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ACM TechNews
March 19, 2007

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Welcome to the March 19, 2007 edition of ACM TechNews, providing timely information for IT professionals three times a week.


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U.S. Developers, Students Face Ever-Increasing Global Competition
eWeek (03/16/07) Taft, Darryl K.

The results of the 2007 ACM International Collegiate Programming Contest highlight the trend of increasing competition in software development, and that the United States is quickly losing its position of global dominance in the field, according to statistics. Of all U.S. entries, only MIT was able to crack the contest's top 10. A study conducted by Evans Data shows that while the global population of software developers is expected to grow by 5 million between 2007 and 2010 to 19.5 million, North America will account for just 18 percent of those developers, down from 23 percent today. Meanwhile, Asia-Pacific's share of the developer market will grow to 45 percent, up from 37 percent today. Europe, the Middle East, and Africa's combined share will fall 5 percent to 30 percent by 2010, predicts Evans Data, while Latin America's share will remain 6 percent. ACM's recently published brochure, "Computing Degrees & Careers," describes job opportunities for students with computing degrees. The brochure is part of an effort to provide high school students, educators, and parents with a better understanding of the types of careers that computer science education can lead to. For more information on the ACM International Collegiate Programming Contest, see http://campus.acm.org/public/pressroom/acm_in_the_news/index.cfm?CFID=122806 9&CFTOKEN=28523840
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Researchers Track Down Plague of Fake Web Sites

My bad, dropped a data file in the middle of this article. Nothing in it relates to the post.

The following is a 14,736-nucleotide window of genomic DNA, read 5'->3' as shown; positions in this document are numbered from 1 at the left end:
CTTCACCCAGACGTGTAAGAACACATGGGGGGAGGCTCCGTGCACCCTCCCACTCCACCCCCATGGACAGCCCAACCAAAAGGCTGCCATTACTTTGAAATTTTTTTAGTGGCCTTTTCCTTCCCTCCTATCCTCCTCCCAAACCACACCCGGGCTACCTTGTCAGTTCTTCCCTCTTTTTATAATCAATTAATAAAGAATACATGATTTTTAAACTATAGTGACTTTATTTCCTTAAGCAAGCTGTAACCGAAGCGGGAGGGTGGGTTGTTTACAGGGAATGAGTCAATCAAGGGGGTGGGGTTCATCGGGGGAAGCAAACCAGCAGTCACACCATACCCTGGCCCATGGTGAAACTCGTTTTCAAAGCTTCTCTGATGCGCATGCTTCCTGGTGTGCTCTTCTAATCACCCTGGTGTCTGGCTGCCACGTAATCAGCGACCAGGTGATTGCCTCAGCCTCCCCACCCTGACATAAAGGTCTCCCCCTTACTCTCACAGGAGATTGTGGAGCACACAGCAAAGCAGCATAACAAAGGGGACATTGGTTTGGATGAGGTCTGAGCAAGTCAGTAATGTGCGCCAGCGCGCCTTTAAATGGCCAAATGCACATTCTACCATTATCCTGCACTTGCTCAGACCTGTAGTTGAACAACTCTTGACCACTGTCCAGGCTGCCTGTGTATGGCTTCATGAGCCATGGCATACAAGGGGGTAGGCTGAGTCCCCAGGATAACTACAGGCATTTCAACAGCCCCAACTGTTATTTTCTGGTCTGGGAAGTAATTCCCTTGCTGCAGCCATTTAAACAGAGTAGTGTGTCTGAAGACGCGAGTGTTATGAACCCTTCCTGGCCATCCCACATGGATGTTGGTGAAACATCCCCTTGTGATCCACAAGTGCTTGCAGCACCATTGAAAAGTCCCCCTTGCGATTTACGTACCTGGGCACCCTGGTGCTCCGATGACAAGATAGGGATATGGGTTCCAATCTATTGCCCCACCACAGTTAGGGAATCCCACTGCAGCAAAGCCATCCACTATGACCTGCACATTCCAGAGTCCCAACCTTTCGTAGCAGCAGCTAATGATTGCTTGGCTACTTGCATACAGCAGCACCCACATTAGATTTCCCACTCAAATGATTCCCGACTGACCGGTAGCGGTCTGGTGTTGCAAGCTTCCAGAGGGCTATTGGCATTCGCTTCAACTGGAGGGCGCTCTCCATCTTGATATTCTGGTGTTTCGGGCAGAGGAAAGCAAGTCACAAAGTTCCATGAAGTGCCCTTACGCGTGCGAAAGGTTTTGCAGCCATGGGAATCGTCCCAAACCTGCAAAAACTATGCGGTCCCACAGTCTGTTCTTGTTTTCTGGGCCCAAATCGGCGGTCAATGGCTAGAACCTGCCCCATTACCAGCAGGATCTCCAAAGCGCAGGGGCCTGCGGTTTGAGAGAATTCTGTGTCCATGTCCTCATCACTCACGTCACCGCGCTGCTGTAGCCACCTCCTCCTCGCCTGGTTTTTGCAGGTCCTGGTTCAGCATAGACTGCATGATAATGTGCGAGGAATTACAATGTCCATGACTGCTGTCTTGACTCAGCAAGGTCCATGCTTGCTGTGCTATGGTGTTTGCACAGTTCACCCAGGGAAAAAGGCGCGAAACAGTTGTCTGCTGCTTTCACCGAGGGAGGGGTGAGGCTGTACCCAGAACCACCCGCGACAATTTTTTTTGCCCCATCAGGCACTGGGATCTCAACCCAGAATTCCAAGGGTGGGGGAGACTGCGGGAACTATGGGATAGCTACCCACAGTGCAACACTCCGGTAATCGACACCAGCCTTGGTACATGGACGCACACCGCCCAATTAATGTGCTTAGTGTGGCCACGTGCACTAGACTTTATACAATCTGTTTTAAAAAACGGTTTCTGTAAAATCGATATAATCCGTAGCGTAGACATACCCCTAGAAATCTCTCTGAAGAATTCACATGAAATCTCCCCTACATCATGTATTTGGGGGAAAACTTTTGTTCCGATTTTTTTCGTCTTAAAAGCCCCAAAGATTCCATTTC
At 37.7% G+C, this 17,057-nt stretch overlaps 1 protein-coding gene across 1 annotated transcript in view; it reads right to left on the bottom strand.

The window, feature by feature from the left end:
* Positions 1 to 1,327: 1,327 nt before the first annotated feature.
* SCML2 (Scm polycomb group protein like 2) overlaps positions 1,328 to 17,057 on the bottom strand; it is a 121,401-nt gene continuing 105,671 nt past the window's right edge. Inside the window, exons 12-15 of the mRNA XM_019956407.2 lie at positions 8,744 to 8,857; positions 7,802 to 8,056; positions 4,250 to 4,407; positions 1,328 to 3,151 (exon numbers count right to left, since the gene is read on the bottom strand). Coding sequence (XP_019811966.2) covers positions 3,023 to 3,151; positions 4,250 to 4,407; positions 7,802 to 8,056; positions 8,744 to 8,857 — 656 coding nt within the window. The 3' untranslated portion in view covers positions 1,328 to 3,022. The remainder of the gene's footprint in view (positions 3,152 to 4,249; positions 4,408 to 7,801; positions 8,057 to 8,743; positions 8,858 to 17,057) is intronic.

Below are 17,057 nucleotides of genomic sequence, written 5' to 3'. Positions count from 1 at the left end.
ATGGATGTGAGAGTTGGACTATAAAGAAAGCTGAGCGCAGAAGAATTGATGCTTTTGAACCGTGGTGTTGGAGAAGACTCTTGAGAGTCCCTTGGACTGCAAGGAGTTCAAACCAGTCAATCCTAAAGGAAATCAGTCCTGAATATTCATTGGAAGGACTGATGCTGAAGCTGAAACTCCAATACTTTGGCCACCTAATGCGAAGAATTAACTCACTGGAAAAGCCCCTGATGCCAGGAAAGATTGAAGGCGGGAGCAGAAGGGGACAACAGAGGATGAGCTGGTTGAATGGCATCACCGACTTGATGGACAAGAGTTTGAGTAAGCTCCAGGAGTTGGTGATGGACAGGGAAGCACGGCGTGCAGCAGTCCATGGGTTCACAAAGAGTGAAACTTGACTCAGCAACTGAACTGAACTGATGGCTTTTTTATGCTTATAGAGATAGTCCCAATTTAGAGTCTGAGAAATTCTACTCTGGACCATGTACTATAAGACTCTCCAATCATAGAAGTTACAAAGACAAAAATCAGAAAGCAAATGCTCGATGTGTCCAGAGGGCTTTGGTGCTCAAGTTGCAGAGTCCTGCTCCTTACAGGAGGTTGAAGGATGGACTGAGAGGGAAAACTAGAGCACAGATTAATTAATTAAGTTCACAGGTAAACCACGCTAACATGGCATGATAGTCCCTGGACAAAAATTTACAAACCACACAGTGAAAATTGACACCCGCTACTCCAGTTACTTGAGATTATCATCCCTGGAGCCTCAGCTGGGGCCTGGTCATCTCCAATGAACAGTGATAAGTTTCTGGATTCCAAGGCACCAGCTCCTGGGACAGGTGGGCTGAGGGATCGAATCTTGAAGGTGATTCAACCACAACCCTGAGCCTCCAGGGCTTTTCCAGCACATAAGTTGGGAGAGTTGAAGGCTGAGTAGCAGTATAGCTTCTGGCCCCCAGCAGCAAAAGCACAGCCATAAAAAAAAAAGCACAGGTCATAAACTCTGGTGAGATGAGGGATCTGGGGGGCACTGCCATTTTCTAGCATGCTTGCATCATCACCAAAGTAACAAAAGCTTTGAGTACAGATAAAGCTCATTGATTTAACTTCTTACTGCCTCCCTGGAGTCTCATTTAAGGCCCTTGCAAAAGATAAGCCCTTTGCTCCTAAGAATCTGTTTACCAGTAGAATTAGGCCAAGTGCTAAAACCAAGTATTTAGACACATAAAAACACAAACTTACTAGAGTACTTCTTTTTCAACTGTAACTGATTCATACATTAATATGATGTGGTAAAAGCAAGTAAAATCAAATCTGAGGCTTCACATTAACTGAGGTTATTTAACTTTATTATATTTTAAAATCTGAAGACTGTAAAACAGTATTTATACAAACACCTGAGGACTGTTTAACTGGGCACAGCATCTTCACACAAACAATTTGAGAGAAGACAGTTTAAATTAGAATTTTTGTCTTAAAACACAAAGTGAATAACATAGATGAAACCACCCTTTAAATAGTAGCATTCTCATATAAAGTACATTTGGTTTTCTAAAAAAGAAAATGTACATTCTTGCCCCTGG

New York Times (03/19/07) P. C4; Markoff, John

An in-depth report by Microsoft researchers shows that the majority of junk Web sites, which attempt to redirect users to advertisements, can be traced to a small number of sources, most likely taking orders from large advertisers. The research revealed that those creating false doorway pages collaborate with Web-based computer operators who make money by redirecting traffic from search engines in one direction and sending advertisements from syndicators in the opposite direction. "A small number of rogue actors who know what they are doing can create an enormous amount of disruption," says Technorati CEO David L. Sifry. Researchers found that just two Web hosting companies generated most of the search-engine spam, while just three advertising syndicators placed 68 percent of the advertisements. The average spam density, the percentage of Web pages that contain nothing but advertisements, was found to be 11 percent, although for search terms such as "drugs" and "ring tone," the density was as high as 30 percent. "Ultimately, it is advertisers' money that is funding the search-spam industry, which is increasingly cluttering the Web with low-quality content and reducing Web users' productivity," according to the report. "The good guys are part of the problem," says Microsoft researcher Yi-Min Wang, referring to the group's findings that blog-hosting services allow the creation of a great deal of false doorway pages. Microsoft is in the midst of an effort to detect and eliminate such pages, but opinions vary on whether or not search engine spam can be combated effectively.
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Part I: A Smarter Web
Technology Review (03/19/07) Borland, John